In spite of major efforts on my part to rise above contemporary culture shock, I must admit failure, which perhaps can be excused because I tried really hard.
The surprise came when a friend described to me his recent correspondence with Shirley Tilghman, highly skilled professional educatrix, presently employed as the president of Princeton University. He questioned her as to the knowledge base in the subjects of history and government of the present undergraduate body, particularly with regard to the recent survey finding that, in general, the incoming freshmen-oops, make that freshpersons-seem to know more about such disciplines than the outgoing seniors.
There's an old joke on this subject: why are universities such vast repositories of knowledge? Because every year the arriving freshmen each bring a little in, while the outgoing seniors take very little with them, and so bit by bit the knowledge accumulates. And there's a parallel pattern in the public schools, as a recent (Nov. 17, 2008) oped in the St. Johnsbury Caledonian-Record describes "younger kids out-performing older kids year after year."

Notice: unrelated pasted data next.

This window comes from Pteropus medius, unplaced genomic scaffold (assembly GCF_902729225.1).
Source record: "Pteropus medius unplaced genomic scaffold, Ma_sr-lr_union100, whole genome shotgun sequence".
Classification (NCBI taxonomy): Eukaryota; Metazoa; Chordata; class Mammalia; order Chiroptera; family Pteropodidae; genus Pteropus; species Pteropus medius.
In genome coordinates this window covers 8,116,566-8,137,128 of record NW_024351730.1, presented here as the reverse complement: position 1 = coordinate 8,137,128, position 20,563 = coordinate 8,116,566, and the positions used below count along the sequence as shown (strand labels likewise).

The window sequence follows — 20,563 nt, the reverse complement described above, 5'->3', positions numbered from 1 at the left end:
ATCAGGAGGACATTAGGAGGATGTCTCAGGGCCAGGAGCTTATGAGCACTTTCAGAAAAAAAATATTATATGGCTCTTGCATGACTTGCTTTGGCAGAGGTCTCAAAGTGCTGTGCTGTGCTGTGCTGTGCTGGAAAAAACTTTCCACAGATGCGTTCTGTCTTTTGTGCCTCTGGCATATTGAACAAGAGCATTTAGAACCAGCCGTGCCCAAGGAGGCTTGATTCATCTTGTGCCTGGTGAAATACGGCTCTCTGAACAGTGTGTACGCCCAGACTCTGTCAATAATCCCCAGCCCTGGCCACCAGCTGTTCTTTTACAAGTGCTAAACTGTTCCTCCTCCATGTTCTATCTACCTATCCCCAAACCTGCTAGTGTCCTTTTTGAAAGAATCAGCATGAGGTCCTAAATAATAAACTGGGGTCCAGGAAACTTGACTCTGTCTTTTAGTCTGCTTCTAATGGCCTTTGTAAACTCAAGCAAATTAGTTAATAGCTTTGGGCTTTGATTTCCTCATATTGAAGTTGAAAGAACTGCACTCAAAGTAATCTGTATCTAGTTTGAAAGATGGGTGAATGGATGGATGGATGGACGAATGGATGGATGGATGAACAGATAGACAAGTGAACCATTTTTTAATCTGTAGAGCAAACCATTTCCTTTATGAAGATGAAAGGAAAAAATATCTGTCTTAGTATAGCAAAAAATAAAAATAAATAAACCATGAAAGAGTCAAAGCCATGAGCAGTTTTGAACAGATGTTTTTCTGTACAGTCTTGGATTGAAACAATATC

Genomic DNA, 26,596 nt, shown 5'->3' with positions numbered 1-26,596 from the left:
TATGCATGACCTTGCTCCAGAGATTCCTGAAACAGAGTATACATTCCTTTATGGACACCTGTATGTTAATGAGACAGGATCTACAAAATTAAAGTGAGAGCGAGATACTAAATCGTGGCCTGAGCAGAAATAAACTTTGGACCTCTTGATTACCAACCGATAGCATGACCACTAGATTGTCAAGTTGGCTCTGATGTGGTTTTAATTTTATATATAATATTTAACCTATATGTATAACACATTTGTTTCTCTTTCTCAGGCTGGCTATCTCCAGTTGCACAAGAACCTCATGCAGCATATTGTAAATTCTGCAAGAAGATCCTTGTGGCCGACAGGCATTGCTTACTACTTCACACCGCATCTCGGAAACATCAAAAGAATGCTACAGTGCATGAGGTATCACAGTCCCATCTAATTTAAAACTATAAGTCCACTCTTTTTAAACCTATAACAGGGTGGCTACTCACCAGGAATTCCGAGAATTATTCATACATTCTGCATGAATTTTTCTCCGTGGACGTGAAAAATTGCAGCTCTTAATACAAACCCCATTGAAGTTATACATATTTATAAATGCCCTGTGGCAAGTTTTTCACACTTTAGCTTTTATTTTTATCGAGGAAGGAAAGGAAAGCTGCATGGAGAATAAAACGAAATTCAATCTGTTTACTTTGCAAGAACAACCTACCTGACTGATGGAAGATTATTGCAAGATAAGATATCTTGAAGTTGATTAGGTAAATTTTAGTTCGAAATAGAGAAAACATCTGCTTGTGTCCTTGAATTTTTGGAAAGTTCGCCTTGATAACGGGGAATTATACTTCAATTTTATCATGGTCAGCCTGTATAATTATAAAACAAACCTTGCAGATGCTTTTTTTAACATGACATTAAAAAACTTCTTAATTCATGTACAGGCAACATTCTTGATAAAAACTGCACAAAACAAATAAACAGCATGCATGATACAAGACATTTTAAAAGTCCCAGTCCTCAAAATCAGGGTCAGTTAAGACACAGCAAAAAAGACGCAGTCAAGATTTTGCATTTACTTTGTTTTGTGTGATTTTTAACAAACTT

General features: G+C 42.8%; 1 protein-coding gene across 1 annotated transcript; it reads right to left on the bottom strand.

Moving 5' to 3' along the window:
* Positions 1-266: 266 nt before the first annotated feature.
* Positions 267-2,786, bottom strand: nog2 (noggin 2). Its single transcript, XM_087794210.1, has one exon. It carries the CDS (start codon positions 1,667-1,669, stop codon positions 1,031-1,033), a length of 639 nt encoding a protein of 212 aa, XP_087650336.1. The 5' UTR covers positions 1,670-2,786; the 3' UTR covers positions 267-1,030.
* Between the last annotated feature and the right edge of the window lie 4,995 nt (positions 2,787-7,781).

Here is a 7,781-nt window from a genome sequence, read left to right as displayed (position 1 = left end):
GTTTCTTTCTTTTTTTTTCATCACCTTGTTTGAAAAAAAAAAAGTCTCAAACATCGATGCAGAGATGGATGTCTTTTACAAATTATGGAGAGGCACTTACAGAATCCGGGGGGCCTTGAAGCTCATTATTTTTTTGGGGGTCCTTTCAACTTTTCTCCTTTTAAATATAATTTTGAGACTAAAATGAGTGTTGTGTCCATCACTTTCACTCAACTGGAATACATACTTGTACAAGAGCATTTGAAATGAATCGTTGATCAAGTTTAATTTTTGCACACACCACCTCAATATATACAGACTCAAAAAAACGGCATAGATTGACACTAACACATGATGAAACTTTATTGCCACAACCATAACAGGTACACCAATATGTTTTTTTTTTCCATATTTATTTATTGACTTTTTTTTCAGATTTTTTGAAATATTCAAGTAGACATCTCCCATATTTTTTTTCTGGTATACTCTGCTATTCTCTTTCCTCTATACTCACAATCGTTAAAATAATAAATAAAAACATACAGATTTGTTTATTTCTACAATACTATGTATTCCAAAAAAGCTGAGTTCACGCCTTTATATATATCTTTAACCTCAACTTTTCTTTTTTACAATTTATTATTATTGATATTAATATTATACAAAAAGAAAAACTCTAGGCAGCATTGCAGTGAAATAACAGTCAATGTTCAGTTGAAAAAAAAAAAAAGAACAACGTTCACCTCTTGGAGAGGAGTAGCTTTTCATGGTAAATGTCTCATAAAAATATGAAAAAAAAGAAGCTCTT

The NECAP test results in the St. Johnsbury school showed 36 percent of fourth graders proficient in science. By 8th grade, the proficiency percentage is down to nine.
We know that NECAP -New England Common Assessment Program-tests are designed to be easier than the Federal NAEP -National Assessment of Educational Progress-tests. This explains why Vermont schools spend extra money to purchase and administer the NECAPs, and then publish the seemingly superior scores. Largely unpublished (by intent) are the much lower scores from the NAEPs, which are free but mandatory, for a statistically selected sample of students. But this isn't a case of comparing the pay-to-use tests with the free tests; it's a case of measuring lower grade-level NECAP's against upper-grade-level NECAPs. The Caledonian-Record reports St.Johnsbury Superintendent Nicole Saginor describing the test results as "good news".